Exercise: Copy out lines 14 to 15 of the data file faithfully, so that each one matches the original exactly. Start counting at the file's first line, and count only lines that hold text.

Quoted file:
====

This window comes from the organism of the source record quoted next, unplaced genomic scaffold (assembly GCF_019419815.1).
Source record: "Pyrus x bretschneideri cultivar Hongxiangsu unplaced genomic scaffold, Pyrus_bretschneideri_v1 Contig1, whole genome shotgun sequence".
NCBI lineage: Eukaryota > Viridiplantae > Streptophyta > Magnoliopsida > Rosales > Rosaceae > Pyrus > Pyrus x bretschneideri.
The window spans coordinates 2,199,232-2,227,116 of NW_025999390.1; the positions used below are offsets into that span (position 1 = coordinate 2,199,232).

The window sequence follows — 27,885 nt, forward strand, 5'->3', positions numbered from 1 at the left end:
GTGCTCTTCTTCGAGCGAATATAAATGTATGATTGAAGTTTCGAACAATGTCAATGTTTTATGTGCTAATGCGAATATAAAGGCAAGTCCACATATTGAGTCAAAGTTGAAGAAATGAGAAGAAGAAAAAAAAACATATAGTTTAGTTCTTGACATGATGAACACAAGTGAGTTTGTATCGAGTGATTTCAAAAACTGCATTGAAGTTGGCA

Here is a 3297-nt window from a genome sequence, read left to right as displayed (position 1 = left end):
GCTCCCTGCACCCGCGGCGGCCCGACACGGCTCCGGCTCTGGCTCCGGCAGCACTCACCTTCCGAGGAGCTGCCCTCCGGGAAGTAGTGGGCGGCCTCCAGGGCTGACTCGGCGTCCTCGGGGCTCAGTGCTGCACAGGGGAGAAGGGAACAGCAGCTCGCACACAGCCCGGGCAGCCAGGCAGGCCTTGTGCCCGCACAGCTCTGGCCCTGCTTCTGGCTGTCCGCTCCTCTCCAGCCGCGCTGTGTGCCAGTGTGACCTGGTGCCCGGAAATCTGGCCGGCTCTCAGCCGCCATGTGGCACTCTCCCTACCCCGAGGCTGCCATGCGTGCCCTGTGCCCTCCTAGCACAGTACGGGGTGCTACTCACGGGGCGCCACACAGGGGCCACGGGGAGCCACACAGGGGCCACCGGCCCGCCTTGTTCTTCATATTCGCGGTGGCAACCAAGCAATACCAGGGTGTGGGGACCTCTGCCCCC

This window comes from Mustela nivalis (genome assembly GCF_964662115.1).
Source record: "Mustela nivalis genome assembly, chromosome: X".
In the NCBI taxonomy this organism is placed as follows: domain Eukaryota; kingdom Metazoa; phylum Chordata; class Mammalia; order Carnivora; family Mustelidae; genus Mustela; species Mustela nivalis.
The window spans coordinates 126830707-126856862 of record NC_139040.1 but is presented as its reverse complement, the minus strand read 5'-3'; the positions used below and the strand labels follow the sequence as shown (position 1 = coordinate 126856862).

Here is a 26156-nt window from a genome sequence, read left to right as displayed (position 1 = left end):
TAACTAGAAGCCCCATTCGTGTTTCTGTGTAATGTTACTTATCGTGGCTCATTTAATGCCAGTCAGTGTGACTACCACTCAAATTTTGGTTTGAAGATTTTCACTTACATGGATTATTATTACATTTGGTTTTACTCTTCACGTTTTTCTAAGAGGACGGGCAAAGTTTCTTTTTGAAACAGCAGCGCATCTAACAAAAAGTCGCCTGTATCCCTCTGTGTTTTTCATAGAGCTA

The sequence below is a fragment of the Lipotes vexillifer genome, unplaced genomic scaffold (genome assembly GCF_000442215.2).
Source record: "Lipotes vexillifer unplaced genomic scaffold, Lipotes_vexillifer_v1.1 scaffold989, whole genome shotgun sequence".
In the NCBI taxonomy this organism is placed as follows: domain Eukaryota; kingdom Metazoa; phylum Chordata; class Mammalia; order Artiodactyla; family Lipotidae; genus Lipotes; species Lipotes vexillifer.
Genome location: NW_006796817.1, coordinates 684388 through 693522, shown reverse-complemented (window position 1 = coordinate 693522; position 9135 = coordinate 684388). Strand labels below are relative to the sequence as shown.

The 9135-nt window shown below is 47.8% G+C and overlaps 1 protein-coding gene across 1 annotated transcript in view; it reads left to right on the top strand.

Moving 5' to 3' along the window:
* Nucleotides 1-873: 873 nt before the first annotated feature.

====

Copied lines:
TAACTAGAAGCCCCATTCGTGTTTCTGTGTAATGTTACTTATCGTGGCTCATTTAATGCCAGTCAGTGTGACTACCACTCAAATTTTGGTTTGAAGATTTTCACTTACATGGATTATTATTACATTTGGTTTTACTCTTCACGTTTTTCTAAGAGGACGGGCAAAGTTTCTTTTTGAAACAGCAGCGCATCTAACAAAAAGTCGCCTGTATCCCTCTGTGTTTTTCATAGAGCTA

The sequence below is a fragment of the Lipotes vexillifer genome, unplaced genomic scaffold (genome assembly GCF_000442215.2).